“I have scored four jobs over the past 15 years at the Heritage,” said diehard tourney goer and mortgage specialist James Thiessen, who travels each year from North Carolina for the first two rounds. “You’re catching employers in social mode. So you’re meeting new people and you’re talking in an informal, chill setting. And all of a sudden, before I know it, I just had a job interview. I don’t go specifically to get a job. It just seems to happen because it’s the best social scene in the Carolinas you’re going to see.”


Non Golfers5Tourney organizers are adding two new prime socializing locales this year, Tito’s Stillhouse and Wine@Nine. Tito’s Handmade Vodka is kicking off its official partnership with the Stillhouse, an open-air venue on the Heritage Lawn open to all spectators of legal drinking age and featuring Tito’s cocktails.

Wine@Nine is an upscale outdoor spot between holes 1 and 9 that will feature premium wines, sparkling wines and mimosas. Luxury wineries such as Simi Winery and Meioma will be featured, along with onsite sommeliers showcases vintages.

The venues join the Michelob Ultra 19th Hole and Doc’s BBQ Club 15 as the premium on-course lounges and eateries that complement the concession stands located throughout the course.


Non Golfers6When you’re tired of being on the course, do the tour of the various house parties at condos situated along the course. While many are invitation-only, veteran partygoers say many of the parties are far from exclusive. You just need to do your reconnaissance ahead of the tournament to plot your party plan.

“I have one friend who always rents a house, and I know that handing him a $75 bottle of scotch always gets me in the door,” Bastek said.


Saturday, April 15 is the annual Plaid Nation Day. This is the day where tartan rules the links. Win RBC Heritage swag and tickets to next year’s tourney by winning competitions like Fastest Clad in Plaid, Tartan Trivia and overall Best Dressed in Plaid. Contests take place on Heritage Lawn from noon to 2 p.m. The day ends with the post-round concert on Heritage Lawn, which kicks off at 8 p.m. and features local bands such as Cranford Hollow.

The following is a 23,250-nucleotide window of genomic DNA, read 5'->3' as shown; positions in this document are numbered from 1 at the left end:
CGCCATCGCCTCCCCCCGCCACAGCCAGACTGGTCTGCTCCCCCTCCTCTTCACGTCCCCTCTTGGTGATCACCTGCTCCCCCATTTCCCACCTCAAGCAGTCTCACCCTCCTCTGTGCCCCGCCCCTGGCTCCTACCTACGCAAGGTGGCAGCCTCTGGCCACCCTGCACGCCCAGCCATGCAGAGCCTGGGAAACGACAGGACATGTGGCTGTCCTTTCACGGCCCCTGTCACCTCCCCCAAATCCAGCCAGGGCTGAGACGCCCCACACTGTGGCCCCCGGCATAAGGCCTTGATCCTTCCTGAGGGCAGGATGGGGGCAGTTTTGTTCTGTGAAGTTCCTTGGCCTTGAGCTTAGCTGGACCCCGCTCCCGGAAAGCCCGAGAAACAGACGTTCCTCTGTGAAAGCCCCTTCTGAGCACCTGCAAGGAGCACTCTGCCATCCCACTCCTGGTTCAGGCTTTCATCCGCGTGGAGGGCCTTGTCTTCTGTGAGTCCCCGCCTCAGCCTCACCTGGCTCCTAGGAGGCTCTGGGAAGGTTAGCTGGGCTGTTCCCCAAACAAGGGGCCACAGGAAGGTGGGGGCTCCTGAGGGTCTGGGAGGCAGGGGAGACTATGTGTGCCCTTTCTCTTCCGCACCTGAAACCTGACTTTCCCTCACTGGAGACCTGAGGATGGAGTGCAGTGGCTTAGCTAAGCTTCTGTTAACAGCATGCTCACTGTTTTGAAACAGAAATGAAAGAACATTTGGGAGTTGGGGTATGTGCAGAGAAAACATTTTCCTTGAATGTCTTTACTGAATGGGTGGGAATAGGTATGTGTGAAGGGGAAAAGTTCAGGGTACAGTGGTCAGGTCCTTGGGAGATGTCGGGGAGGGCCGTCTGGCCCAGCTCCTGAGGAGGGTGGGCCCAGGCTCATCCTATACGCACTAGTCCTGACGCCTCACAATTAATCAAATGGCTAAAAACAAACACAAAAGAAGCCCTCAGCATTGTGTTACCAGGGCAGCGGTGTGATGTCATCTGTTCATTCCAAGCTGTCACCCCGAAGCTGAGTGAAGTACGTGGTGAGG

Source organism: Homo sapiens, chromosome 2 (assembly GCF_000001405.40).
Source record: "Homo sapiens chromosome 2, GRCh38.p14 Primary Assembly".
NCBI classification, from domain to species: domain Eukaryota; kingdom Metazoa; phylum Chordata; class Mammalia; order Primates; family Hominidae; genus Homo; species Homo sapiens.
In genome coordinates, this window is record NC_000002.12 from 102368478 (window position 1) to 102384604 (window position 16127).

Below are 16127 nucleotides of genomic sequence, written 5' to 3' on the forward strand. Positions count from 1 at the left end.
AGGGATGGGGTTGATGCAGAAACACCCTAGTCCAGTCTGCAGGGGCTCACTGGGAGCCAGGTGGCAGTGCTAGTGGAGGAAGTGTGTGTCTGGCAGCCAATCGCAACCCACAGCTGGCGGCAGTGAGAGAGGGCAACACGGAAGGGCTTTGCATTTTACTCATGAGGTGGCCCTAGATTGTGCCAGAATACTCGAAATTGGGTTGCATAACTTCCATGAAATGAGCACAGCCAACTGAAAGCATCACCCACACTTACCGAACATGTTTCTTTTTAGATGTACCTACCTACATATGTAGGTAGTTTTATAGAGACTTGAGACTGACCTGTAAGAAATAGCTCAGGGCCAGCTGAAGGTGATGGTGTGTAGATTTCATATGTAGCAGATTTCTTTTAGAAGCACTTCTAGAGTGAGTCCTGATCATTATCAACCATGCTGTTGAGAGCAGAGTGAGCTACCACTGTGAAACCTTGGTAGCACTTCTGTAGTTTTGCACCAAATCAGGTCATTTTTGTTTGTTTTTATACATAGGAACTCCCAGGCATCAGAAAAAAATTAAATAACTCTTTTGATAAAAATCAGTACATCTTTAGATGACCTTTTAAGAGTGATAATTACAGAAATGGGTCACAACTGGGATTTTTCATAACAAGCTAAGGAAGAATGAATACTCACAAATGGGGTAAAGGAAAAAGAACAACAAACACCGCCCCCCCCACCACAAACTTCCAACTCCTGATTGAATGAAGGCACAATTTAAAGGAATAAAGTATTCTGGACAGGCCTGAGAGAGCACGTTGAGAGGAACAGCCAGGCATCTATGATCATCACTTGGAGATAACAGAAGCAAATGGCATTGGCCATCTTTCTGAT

Non Golfers7Masters champs often take the week of Heritage off to recharge, so when Zack Johnson came to Harbour Town in 2007, Bastek and friend Chris Smith came up with a unique way to say thank you. They bought a couple of green blazers at The Bargain Box, hand-wrote Masters badges and followed Johnson throughout the tourney. The idea landed the pair on TV throughout the weekend and on the front page of for a day.


Non Golfers4This is Bastek’s brainchild, and it helps keep non-golfers engaged throughout the weekend. He and friends create a bingo card with various “I Spy”-type events, such as a woman in high heels, dude wearing a cowboy hat, That Guy wearing golf spikes as a spectator, the girl with the Britney Spears fedora, the lobster-suntanned person, the caddy eating a sandwich, the alligator less than 10 feet from a walking path, and, of course, the fan (or better yet, player) peeing in the woods.

“It might take us all four rounds to fill the card, but it’s never boring,” he said. “I tell folks constantly, don’t worry about the golf. Even for golf fans, the golf is often the least memorable part of Heritage Week.”